Or, as Hwang puts it: “The whole edifice of online advertising is, in short, bunk.”
These problems aren’t entirely new, of course. Hwang cites an adage attributed to the 19th-century businessman John Wanamaker: “Half the money I spend on advertising is wasted; the trouble is, I don’t know which half.” But Wanamaker was grappling only with the problem of attribution—figuring out whether the money he spent on a newspaper ad, say, drove sales that otherwise wouldn’t have happened. Today’s programmatic advertising has that issue in spades, plus the extensive problems of placement and fraud. At least Wanamaker could check that his ads had actually appeared in the newspaper.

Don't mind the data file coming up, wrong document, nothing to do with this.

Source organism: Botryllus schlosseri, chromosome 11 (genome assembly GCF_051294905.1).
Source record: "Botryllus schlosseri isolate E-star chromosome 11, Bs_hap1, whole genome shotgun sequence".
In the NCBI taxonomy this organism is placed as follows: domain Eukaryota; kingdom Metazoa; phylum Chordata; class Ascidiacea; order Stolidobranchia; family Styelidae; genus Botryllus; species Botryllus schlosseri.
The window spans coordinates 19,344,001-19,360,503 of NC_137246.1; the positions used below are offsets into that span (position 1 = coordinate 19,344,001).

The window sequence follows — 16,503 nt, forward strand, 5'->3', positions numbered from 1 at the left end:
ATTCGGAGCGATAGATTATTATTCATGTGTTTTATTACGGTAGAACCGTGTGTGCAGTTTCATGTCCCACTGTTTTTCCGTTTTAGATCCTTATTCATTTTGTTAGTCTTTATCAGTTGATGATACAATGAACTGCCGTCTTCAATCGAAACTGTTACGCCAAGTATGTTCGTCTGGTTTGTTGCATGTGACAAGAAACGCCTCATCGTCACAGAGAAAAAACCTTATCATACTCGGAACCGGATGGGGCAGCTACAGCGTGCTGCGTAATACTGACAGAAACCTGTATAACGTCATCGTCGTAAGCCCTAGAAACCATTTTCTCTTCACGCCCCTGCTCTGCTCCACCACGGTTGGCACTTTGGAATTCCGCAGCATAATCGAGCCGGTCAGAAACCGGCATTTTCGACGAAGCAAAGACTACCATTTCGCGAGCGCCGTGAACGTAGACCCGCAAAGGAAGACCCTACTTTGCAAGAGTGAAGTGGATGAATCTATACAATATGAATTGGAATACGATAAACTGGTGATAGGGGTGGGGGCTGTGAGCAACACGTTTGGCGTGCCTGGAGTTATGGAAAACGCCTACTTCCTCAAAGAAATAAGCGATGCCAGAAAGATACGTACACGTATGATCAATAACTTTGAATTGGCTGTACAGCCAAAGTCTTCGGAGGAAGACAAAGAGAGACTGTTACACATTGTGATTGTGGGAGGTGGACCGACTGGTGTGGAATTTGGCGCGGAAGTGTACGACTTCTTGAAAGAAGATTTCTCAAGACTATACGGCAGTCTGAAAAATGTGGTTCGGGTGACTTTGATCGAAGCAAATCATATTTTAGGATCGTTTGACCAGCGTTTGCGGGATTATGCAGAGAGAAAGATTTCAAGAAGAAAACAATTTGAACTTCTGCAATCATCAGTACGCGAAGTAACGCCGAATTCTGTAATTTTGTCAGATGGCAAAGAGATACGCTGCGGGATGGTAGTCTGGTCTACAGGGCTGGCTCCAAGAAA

Had the biggest ad agencies of the analog age—companies like Oglivy or WPP—gone belly-up in the 1980s, the fallout would have been limited to Madison Avenue. Now the central players are Facebook and Google, with Amazon racing to join them. Those three